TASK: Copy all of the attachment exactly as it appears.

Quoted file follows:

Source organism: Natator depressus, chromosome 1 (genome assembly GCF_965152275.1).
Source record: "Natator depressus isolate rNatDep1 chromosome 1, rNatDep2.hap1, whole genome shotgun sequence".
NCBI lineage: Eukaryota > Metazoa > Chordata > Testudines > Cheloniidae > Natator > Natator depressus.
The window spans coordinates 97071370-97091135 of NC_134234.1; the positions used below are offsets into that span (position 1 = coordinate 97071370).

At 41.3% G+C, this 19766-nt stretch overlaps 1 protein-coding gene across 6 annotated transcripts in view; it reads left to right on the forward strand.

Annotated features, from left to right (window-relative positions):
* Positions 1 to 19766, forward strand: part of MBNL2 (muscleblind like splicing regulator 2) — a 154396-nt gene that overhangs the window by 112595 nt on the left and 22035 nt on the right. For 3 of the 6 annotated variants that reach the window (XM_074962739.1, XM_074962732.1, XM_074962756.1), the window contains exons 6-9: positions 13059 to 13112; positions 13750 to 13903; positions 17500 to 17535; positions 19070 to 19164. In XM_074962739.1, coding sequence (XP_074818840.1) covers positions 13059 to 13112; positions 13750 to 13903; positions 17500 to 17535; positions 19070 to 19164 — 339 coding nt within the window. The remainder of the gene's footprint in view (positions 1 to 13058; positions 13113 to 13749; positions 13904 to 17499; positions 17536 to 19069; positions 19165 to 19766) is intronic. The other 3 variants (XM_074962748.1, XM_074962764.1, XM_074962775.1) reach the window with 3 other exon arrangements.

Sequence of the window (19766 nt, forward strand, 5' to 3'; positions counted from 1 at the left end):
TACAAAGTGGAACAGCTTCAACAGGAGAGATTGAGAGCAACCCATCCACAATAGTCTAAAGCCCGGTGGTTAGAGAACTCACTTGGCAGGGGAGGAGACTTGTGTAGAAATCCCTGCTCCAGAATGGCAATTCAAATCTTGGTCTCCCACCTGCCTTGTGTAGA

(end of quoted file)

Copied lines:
Source organism: Natator depressus, chromosome 1 (genome assembly GCF_965152275.1).
Source record: "Natator depressus isolate rNatDep1 chromosome 1, rNatDep2.hap1, whole genome shotgun sequence".
NCBI lineage: Eukaryota > Metazoa > Chordata > Testudines > Cheloniidae > Natator > Natator depressus.
The window spans coordinates 97071370-97091135 of NC_134234.1; the positions used below are offsets into that span (position 1 = coordinate 97071370).

At 41.3% G+C, this 19766-nt stretch overlaps 1 protein-coding gene across 6 annotated transcripts in view; it reads left to right on the forward strand.

Annotated features, from left to right (window-relative positions):
* Positions 1 to 19766, forward strand: part of MBNL2 (muscleblind like splicing regulator 2) — a 154396-nt gene that overhangs the window by 112595 nt on the left and 22035 nt on the right. For 3 of the 6 annotated variants that reach the window (XM_074962739.1, XM_074962732.1, XM_074962756.1), the window contains exons 6-9: positions 13059 to 13112; positions 13750 to 13903; positions 17500 to 17535; positions 19070 to 19164. In XM_074962739.1, coding sequence (XP_074818840.1) covers positions 13059 to 13112; positions 13750 to 13903; positions 17500 to 17535; positions 19070 to 19164 — 339 coding nt within the window. The remainder of the gene's footprint in view (positions 1 to 13058; positions 13113 to 13749; positions 13904 to 17499; positions 17536 to 19069; positions 19165 to 19766) is intronic. The other 3 variants (XM_074962748.1, XM_074962764.1, XM_074962775.1) reach the window with 3 other exon arrangements.

Sequence of the window (19766 nt, forward strand, 5' to 3'; positions counted from 1 at the left end):
TACAAAGTGGAACAGCTTCAACAGGAGAGATTGAGAGCAACCCATCCACAATAGTCTAAAGCCCGGTGGTTAGAGAACTCACTTGGCAGGGGAGGAGACTTGTGTAGAAATCCCTGCTCCAGAATGGCAATTCAAATCTTGGTCTCCCACCTGCCTTGTGTAGA